Monday, February 12, 2024

My Best Friend

Isabella Krieg

June 12, 2023

When I was younger, my best friend was a boy I went to preschool with. He lived about a block away from me, and his parents would always throw pool parties and barbeques in his backyard. It seemed like all the kids in the neighborhood were there for birthdays, July 4th, and just a good time. He had a seesaw that looked like an airplane and sat four people, some sort of symbol of the possibility of the future.

Our other friend was a girl named Victoria. They were both a year older than me, but that never mattered. The way we spent our time in school and the things we talked about are lost to me, but the way the inside of his home looked is still fresh in my mind. I remember his mother marking my height on their living room doorframe, making me a part of their home despite not being a part of their family. They had cactus plants lined up along their windowsill, each of them tempting me to touch their spines to see if they'd prick. I remember when my nose bled on their kitchen floor and how his dad taught me to stuff a tissue up my nostril to absorb the blood. I remember hopping the fence into his neighbor's backyard so we could run to the front, where the path leading up to his door had his name carved into the concrete. Sometimes we would sit on his stoop and watch the ants go by. I remember Halloween spent with him in the neighborhood, especially the one after the hurricane when we had to jump over fallen trees to knock on doors instead of ringing their bells. When I would go over to his house, we would play a game where we jumped from the top of his bunk bed down onto a mattress below. I was definitely scared at first, but after seeing him do it a couple of times I got over it.

It was the three of us for a while. We spent time in school, then went home and waited for the day to start again. Eventually summer came. We had moved on to different schools, but the pool parties and playdates never stopped. Preschool turned into afterschool and a new girl arrived to break the peace. I don't remember her name, but I remember every adult thought she was great. Victoria slowly started to spend less and less time with me, choosing to be with someone her own age. No first grader would want to play games with a kindergartener. The presence of the new girl at my best friend's backyard parties seemed to completely overshadow mine. I guess I was jealous, although I'm not sure I really knew what jealousy was.

One day I was washing my hands in the afterschool bathroom with Victoria.

"He said if he wasn't friends with her, he was going to marry you."

I don't recall what my response was, but it was probably something along the lines of "Oh."

I still remember exactly how I felt in that moment. It was a weird and confusing feeling, like I was aware I was officially demoted to the second choice without being aware of the concept. The only married people I knew were my parents, and marriage wasn't even a thing I'd thought of for myself. But yet again, my place was overshadowed by another, and I never even got the chance to defend myself. Such a big decision had already been decided for me.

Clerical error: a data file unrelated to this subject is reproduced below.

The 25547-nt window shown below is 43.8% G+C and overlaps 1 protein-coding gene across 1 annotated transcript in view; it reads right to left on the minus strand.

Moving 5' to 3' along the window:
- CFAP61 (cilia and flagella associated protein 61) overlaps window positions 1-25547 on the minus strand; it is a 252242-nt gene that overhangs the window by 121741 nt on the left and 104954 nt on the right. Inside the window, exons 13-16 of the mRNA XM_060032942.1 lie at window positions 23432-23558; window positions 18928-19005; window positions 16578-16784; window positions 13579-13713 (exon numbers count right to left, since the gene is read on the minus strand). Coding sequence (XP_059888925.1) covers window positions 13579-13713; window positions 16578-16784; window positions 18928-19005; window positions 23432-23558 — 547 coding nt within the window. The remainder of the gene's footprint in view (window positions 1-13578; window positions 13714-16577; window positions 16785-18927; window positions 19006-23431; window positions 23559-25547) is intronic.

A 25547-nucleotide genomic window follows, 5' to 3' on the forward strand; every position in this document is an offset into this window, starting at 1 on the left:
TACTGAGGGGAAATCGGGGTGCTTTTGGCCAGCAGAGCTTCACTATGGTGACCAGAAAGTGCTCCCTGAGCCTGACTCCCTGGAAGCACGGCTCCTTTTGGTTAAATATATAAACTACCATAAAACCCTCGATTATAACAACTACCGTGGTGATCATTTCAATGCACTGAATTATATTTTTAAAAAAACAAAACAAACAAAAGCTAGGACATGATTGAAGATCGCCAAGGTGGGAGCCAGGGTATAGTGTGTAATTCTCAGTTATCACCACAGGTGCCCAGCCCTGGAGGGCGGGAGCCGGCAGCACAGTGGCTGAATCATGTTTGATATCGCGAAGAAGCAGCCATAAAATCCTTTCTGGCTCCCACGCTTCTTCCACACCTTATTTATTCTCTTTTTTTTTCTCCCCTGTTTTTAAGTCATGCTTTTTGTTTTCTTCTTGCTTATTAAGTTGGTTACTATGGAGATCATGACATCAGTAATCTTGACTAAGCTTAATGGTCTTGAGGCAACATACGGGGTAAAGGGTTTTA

Eventually life moved on as it does. I don't remember the last time I saw him; I just remember realizing years later that it had been a while. My mom told me later that his parents had gotten divorced, and he moved to a different neighborhood. And no one thought to tell me. He had been removed from my life without any goodbye or even a warning. They let me forget about him and our time together, and I didn't even realize it until I saw him one night in a dream. He came to my door with Victoria, they were going back to his old house and wanted me to come with them. We walked the short walk back to the house and found the house abandoned and broken down, covered in vines and moss. We went straight into the backyard and had to skip across lily pads left in the inflatable pools we once played in. The airplane in the back was broken and rusted and would never take us anywhere again. We went inside the house, and everything was still the way I remembered it. The colors were the same, the furniture was the same, the only detail I couldn't pick up was the smell. I can't remember the smell. I pricked my fingers on the cacti, I ran my hands along the pencil marks on the doorframe. We went to the kitchen and danced; I wish we could stay here forever. I woke up and that was the last time I saw him.

The next morning, I questioned my mom, and she told me his father still lived in that house, although no one had seen him lately.

"He's sort of a hermit," she said. "I wonder how he's doing."

I'd seen Victoria and her mother a few times walking in our neighborhood, but other than those few passing waves hello, those parts of my childhood were gone. Over a decade later and I'm about to leave for college. Going through my old stuff, I find a box full of old pictures. I sat at the kitchen table and sifted through them, feeling for the little girl I'll never get to meet. Among these photos are ones of me and my childhood friends, as well as one of me on the airplane. I smile as I recognize people and places I'd almost forgotten. I reach the last photo in the box and look over at the time. I have to do the dishes.

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